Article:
Title

UND sits on the cutting-edge of 3D printing technology

Authors

Amy Halvorson

Document Type

Article

Publication Date

7-25-2014

Abstract

UND sits on the cutting-edge of 3D printing technology

3D printing truly is a thing of the future, where the possibilities are endless.

The University of North Dakota is turning these possibilities into realities, especially now that 3D printers are becoming affordable enough for the average Joe. When the 3D printers first came out in the 1980s, their cost measured in the millions of dollars.

Today, an average desktop sized 3D printer may cost around $2,500, according to Jeremy Straub, a Ph.D. student in computer science at UND.

The UND Department of Computer Science has gone so far as to build its own 3D scanner to accompany its 3D printer. The scanner was built as a part of a project by the department's "Experiential Learning" class, and it takes multiple pictures of the subject and converts them into a 3D model, which the printer creates.

"It's a tool that unlocks so many different areas," Straub said.

Other 3D scanners around the world are used to do things such as scan people's bodies and custom tailor lingerie and suits, allowing the customers to not stand around for long periods of time for measurements.

"A number of companies make 3D scanners commercially and sell them for around a quarter of a million dollars with similar capabilities to ours," Straub said. "We were able to make for just over $4,000."

The scanner can also be used to scan components of machines, in which case, the printer can make a replica. One could also create their own invention on the computer and have the 3D printer print it.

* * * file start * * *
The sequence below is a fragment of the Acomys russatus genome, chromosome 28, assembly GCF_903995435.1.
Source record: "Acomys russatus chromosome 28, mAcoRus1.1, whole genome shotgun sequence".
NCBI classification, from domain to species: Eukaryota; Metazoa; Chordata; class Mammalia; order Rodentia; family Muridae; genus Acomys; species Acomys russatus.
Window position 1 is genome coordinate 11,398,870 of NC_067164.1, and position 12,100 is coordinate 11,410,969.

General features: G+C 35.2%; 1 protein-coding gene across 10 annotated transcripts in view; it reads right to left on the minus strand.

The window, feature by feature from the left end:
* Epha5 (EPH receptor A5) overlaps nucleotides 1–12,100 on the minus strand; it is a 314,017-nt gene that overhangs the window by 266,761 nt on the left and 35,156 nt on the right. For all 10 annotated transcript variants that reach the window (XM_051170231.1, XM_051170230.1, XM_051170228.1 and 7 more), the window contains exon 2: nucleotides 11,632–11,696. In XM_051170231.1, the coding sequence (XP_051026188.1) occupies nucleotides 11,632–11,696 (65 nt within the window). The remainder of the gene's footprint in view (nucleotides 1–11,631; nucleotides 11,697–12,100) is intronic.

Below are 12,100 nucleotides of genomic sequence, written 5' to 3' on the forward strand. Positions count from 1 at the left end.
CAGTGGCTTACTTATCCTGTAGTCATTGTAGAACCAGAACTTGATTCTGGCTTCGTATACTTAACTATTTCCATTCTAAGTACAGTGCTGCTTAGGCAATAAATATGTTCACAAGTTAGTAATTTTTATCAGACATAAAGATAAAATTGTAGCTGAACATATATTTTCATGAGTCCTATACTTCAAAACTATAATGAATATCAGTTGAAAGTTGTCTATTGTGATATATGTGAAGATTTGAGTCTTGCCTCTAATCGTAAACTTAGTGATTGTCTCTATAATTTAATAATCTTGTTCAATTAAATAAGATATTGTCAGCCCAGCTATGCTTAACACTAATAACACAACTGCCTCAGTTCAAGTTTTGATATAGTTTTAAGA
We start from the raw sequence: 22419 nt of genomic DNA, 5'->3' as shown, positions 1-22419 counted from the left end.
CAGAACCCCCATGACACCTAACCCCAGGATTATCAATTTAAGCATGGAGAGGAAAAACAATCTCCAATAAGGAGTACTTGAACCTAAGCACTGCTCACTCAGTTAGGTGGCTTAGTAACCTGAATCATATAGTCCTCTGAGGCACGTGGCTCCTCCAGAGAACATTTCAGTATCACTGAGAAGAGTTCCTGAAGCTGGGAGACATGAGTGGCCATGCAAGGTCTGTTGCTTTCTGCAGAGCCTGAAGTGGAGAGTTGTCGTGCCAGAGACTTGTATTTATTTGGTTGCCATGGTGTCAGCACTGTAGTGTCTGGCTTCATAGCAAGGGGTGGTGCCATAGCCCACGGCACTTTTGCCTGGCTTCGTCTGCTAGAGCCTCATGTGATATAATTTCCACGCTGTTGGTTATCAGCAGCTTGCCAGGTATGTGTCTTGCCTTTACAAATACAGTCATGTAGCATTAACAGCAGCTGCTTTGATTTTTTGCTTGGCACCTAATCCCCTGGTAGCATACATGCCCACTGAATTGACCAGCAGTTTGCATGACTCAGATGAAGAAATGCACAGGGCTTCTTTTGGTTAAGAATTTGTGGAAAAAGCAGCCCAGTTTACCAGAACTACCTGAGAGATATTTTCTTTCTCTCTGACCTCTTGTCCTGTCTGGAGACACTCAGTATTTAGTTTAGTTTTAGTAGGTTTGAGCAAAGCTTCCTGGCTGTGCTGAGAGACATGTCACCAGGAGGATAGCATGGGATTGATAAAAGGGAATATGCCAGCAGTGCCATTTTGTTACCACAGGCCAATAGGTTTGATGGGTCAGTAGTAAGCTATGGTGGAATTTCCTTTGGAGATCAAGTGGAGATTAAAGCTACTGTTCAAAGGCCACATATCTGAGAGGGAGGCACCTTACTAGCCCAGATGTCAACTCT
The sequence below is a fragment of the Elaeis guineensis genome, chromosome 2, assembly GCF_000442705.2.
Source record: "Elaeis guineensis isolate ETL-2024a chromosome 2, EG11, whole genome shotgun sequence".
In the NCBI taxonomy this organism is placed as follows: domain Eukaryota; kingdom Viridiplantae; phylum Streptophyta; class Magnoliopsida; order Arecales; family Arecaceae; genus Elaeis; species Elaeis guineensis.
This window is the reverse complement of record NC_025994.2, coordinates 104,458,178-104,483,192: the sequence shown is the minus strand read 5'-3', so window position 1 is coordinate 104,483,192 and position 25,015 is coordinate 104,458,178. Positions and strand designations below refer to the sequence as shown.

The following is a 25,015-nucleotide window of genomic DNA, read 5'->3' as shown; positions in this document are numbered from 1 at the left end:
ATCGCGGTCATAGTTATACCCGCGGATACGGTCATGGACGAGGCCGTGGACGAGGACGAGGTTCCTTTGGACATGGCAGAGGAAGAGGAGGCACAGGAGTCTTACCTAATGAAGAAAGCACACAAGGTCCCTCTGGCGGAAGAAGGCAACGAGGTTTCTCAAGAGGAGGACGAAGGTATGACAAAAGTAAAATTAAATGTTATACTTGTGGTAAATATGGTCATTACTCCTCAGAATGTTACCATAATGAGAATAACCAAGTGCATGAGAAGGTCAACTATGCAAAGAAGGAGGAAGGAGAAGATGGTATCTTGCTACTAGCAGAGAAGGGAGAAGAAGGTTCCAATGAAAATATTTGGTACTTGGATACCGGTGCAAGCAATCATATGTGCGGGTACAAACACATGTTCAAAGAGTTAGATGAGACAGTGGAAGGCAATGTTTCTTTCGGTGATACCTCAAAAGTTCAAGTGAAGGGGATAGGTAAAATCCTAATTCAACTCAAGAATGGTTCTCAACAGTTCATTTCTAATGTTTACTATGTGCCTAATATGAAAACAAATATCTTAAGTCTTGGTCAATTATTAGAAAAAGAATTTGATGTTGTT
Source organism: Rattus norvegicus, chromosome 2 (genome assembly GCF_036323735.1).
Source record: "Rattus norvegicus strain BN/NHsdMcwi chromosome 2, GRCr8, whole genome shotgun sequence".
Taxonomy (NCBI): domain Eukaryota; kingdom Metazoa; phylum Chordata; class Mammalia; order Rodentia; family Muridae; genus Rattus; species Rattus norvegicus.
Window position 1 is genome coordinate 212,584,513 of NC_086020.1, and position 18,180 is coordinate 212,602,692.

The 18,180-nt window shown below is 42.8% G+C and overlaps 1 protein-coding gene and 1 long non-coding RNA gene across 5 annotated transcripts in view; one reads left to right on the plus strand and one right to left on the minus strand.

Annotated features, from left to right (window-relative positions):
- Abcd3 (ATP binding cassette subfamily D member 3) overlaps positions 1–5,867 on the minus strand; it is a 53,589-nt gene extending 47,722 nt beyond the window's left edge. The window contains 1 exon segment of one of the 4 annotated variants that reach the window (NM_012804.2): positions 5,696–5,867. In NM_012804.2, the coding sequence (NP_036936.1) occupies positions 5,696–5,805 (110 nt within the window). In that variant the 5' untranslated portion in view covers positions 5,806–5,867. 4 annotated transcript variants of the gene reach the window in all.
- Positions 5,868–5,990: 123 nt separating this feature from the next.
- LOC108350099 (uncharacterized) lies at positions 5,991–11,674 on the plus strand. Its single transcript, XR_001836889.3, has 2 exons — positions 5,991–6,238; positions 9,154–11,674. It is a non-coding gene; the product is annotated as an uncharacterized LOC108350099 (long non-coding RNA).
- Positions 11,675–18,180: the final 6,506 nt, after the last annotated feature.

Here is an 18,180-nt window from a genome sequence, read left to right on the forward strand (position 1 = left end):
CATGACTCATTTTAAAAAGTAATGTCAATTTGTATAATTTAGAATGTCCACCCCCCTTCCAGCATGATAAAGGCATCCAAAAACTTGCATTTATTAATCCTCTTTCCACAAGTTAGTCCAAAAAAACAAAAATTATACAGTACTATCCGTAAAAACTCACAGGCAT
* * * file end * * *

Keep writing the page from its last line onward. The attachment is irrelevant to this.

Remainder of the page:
The UND Department of Computer Science also recently offered an "additive manufacturing" (3D Printing) seminar for educators and businesspeople. The seminar was held on July 15-16 in Streibel Hall on the UND campus and was presented by Straub and Scott Kerlin, a UND computer sciences instructor.

"The seminar showed people in the local community how additive manufacturing can be used in their local businesses and other potential aspects that people can use it for," Straub said.

The seminar also attracted representatives of entities across the UND campus, including the Physics Department and the North Dakota Museum of Art, which worked together on various projects. They proposed to create a lattice of daffodils in the form of a physics diagram as their creative final project. Earlier, they had made part of a T-Rex head, a kazoo and scanned in one of their own heads and printed a miniature replica of it.

They also created a lesson plan and executed it using the 3D printer.

The UND seminar also allowed local educators to receive professional development credit. These educators focused on how the new 3D technology can enable student learning across many subject areas, including art, science, technology, engineering and mathematics.

"Jobs in the future are likely to build, repair or work with robots so people need to be knowledgeable with robotics and the printer is accentually a robot," said Straub. "The printer has created a lot of interest from students and gives them another way to connect with the real world."

By using the 3D printer the computer science department has not only gave its students another way to connect technology to the real world, but through this seminar, has now given the real world another way to connect with technology as well.

Amy Halvorson University & Public Affairs student writer

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